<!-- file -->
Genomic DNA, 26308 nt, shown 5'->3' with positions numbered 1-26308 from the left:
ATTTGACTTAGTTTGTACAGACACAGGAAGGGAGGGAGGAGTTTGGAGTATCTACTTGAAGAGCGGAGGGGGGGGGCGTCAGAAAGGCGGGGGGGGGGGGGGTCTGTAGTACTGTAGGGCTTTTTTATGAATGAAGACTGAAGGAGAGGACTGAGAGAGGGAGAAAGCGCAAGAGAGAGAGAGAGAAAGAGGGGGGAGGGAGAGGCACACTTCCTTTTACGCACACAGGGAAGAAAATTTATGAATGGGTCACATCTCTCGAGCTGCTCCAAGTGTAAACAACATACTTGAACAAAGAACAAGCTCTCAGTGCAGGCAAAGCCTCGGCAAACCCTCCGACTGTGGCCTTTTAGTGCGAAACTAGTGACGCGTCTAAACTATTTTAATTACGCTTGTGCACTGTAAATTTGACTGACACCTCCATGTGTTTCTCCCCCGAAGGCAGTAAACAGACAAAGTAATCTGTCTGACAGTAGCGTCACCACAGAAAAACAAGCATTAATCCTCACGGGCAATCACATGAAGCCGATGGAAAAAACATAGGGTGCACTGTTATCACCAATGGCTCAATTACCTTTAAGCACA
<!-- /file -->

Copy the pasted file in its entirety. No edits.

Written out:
Genomic DNA, 26308 nt, shown 5'->3' with positions numbered 1-26308 from the left:
ATTTGACTTAGTTTGTACAGACACAGGAAGGGAGGGAGGAGTTTGGAGTATCTACTTGAAGAGCGGAGGGGGGGGGCGTCAGAAAGGCGGGGGGGGGGGGGGTCTGTAGTACTGTAGGGCTTTTTTATGAATGAAGACTGAAGGAGAGGACTGAGAGAGGGAGAAAGCGCAAGAGAGAGAGAGAGAAAGAGGGGGGAGGGAGAGGCACACTTCCTTTTACGCACACAGGGAAGAAAATTTATGAATGGGTCACATCTCTCGAGCTGCTCCAAGTGTAAACAACATACTTGAACAAAGAACAAGCTCTCAGTGCAGGCAAAGCCTCGGCAAACCCTCCGACTGTGGCCTTTTAGTGCGAAACTAGTGACGCGTCTAAACTATTTTAATTACGCTTGTGCACTGTAAATTTGACTGACACCTCCATGTGTTTCTCCCCCGAAGGCAGTAAACAGACAAAGTAATCTGTCTGACAGTAGCGTCACCACAGAAAAACAAGCATTAATCCTCACGGGCAATCACATGAAGCCGATGGAAAAAACATAGGGTGCACTGTTATCACCAATGGCTCAATTACCTTTAAGCACA